Tierney Sneed

Tierney Sneed is a reporter for Talking Points Memo. She previously worked for U.S. News and World Report. She grew up in Florida and attended Georgetown University.

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The Justice Department on Monday issued a legal opinion claiming that Congress could not compel former White House Counsel Don McGahn to testify about special counsel Robert Mueller’s report.

The opinion was released not long after reports that the White House was planning to instruct  McGahn to not comply with a House subpoena that he testify at a Judiciary Committee hearing Tuesday.

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Missouri’s effort to gut the anti-gerrymandering ballot initiative voters recently approved flamed out, thanks to an unforced procedural error last week. That doesn’t mean that Missouri Republicans won’t try again next year. But this year’s legislative session ended without the GOP being able to get on the 2020 ballot a measure that would have reversed or undermined key redistricting provisions in the 2018 so-called Clean Missouri ballot initiative. They failed, in part, because not enough Republicans showed up to a committee vote to advance the House-passed measure to the Senate floor.

It is also looking unlikely that Texas GOP legislators will be able to pass their marquee anti-voting rights legislation, which critics said was designed to suppress voter turnout. The controversial bill would make certain election code violations — even if done unknowingly — crimes punishable with jail time and also put new paperwork requirements on those who assist voters with physical impairments that prevent them from entering polling places. While it looked ready to advance last week, on Sunday night a House committee opted against scheduling it for debate on the chamber floor this week, the last week the legislature is in session. There is a chance Republicans will attempt to tack on individual provisions to legislation already scheduled to be debated, but that will be an uphill battle

And the fallout continues from Texas’ attempt — now withdrawn — to encourage local counties to purge their voter rolls based on a methodologically flawed list of alleged noncitizen voters. It was revealed Wednesday that Texas used federal funding from the the Help America Vote Act to assemble the list — a move that was not technically illegal, but, in spirit, counter to the goals of HAVA, which is geared towards security upgrades for voting equipment. Texas was sued over the list, and in a settlement last month, agreed to significantly narrow its approach to IDing alleged noncitizen voters and to withdraw the original list, which claimed that there were nearly 100,000 alleged noncitizens on the rolls.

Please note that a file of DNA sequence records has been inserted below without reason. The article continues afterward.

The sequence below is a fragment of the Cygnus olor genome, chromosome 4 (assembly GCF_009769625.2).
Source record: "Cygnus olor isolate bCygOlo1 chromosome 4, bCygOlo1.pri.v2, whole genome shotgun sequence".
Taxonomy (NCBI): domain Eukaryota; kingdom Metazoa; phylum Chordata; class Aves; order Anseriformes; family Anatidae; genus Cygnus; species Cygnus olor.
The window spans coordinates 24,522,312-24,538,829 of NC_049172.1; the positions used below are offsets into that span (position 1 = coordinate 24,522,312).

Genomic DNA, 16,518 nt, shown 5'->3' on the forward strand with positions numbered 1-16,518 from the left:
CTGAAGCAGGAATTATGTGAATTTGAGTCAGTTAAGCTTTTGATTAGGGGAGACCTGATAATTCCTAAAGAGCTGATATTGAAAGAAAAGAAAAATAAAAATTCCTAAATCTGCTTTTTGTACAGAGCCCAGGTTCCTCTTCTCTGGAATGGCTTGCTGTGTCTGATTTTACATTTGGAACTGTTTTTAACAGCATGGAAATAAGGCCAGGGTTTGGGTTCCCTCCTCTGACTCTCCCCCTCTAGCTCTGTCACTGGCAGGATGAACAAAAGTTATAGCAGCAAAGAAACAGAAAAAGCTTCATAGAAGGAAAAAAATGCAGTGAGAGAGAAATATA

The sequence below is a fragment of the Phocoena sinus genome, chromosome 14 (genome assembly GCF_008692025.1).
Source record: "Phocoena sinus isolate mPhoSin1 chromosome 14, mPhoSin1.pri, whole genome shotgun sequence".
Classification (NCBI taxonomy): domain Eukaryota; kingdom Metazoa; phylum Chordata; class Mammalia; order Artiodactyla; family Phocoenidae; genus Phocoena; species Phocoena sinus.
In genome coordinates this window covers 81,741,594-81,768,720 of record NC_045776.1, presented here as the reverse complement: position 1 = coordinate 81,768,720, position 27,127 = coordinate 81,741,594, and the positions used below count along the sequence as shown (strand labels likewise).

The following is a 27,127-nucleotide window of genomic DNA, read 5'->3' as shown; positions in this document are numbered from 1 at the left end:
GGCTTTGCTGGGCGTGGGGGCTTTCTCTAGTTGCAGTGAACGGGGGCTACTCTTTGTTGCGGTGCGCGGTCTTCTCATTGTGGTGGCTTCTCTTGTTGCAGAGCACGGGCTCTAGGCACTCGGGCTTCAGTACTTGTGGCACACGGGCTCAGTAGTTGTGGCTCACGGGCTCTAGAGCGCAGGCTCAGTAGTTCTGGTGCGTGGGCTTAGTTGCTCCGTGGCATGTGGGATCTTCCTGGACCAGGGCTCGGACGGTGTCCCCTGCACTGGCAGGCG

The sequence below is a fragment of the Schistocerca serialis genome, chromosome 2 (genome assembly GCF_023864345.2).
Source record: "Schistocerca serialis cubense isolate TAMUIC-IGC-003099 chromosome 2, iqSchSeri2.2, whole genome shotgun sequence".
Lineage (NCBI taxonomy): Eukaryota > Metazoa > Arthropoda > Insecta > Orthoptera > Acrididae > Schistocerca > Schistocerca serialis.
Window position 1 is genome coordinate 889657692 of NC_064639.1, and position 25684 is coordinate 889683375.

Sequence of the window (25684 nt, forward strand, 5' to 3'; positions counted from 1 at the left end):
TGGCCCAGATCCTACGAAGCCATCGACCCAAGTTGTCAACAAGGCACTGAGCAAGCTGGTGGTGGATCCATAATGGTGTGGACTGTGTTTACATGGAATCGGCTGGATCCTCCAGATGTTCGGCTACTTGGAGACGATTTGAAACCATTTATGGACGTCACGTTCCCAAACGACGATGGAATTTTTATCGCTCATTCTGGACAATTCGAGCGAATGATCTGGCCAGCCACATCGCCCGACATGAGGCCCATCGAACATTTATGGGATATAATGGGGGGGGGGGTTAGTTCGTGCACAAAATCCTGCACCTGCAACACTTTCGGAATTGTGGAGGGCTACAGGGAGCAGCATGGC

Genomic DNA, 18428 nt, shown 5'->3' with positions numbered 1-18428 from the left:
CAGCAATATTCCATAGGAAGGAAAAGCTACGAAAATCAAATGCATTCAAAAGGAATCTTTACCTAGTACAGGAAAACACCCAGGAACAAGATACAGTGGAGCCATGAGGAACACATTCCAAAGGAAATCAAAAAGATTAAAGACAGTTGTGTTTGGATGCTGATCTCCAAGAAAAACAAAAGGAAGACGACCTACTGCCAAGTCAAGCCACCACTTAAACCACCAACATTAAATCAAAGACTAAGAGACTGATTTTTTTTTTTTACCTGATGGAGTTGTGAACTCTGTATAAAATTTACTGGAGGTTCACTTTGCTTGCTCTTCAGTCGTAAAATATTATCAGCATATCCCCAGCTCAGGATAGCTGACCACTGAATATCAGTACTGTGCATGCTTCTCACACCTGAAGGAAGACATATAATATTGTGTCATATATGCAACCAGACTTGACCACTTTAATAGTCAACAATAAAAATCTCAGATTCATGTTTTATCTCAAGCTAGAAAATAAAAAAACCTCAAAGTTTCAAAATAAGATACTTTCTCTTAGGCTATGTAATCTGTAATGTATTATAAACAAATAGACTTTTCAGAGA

Texas is also continuing to resist the U.S. House Oversight Committee’s request for documents pertaining to how the list came to be. The Texas AG’s office sent Oversight Dems a troll-y letter — which included an overhyped claim that the AG’s office had prosecuted 33 defendants for voter fraud last year — declining to turn over most of the documents the committee requested.

The FBI has managed to unite Democrats and Republicans on a Russia-probe related issue by being extremely cagey about Russia’s intrusions into the voter data systems in two Florida counties. The FBI, in a classified briefing on Thursday, told Florida’s House delegation which two counties the Russians had successfully intruded upon, but barred the lawmakers from relaying that information to the public. The FBI also refused to identify for lawmakers the Florida counties whose networks were unsuccessfully targeted by Russian hackers in 2016. The lawmakers are now calling upon the FBI to change the internal policies that are preventing it from being more transparent, and are floating the possibility of using legislation to require the FBI to do so if it doesn’t overhaul the regulations in question on its own.

Lastly: Don’t miss the round-up I did last week on what are already shaping up to be the biggest obstacles between voters and the ballot box in 2020.

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By a party-line 52-45 vote, the Senate on Thursday confirmed Jeffrey Rosen to be deputy attorney general. He will replace Rod Rosenstein, the longtime Department of Justice official who became target of both Republicans’ and Democrats’ ire for his handling of special counsel Robert Mueller’s probe. Rosenstein left the Department last week, departing on his own terms after months during which it seemed to appear President Trump could oust him at any moment.

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The blue wave of 2018 featured historic midterm turnout, while voters in some states, like Michigan and Florida, approved ballot initiatives that would further expand access to the ballot box. But those gains in voter participation have reinvigorated GOP efforts to make it harder to vote. Voting rights advocates are already tracking new obstacles — legislative or otherwise — that Republicans are putting between voters and the ballot box ahead of the 2020 election.

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